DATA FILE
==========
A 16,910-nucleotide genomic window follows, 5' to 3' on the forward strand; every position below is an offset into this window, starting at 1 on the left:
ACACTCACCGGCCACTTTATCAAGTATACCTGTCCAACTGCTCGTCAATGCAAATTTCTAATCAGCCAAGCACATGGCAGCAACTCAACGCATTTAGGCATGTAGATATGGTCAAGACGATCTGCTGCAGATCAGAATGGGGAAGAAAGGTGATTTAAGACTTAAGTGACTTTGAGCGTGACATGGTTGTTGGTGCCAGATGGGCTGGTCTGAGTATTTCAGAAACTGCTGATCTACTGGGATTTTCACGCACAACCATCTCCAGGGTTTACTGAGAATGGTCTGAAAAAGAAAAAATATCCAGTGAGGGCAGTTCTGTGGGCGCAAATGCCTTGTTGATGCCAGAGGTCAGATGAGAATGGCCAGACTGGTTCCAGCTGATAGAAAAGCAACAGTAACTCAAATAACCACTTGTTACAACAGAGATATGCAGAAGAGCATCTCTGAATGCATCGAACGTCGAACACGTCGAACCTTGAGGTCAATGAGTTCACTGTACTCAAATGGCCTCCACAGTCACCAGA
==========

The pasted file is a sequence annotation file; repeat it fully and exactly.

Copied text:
A 16,910-nucleotide genomic window follows, 5' to 3' on the forward strand; every position below is an offset into this window, starting at 1 on the left:
ACACTCACCGGCCACTTTATCAAGTATACCTGTCCAACTGCTCGTCAATGCAAATTTCTAATCAGCCAAGCACATGGCAGCAACTCAACGCATTTAGGCATGTAGATATGGTCAAGACGATCTGCTGCAGATCAGAATGGGGAAGAAAGGTGATTTAAGACTTAAGTGACTTTGAGCGTGACATGGTTGTTGGTGCCAGATGGGCTGGTCTGAGTATTTCAGAAACTGCTGATCTACTGGGATTTTCACGCACAACCATCTCCAGGGTTTACTGAGAATGGTCTGAAAAAGAAAAAATATCCAGTGAGGGCAGTTCTGTGGGCGCAAATGCCTTGTTGATGCCAGAGGTCAGATGAGAATGGCCAGACTGGTTCCAGCTGATAGAAAAGCAACAGTAACTCAAATAACCACTTGTTACAACAGAGATATGCAGAAGAGCATCTCTGAATGCATCGAACGTCGAACACGTCGAACCTTGAGGTCAATGAGTTCACTGTACTCAAATGGCCTCCACAGTCACCAGA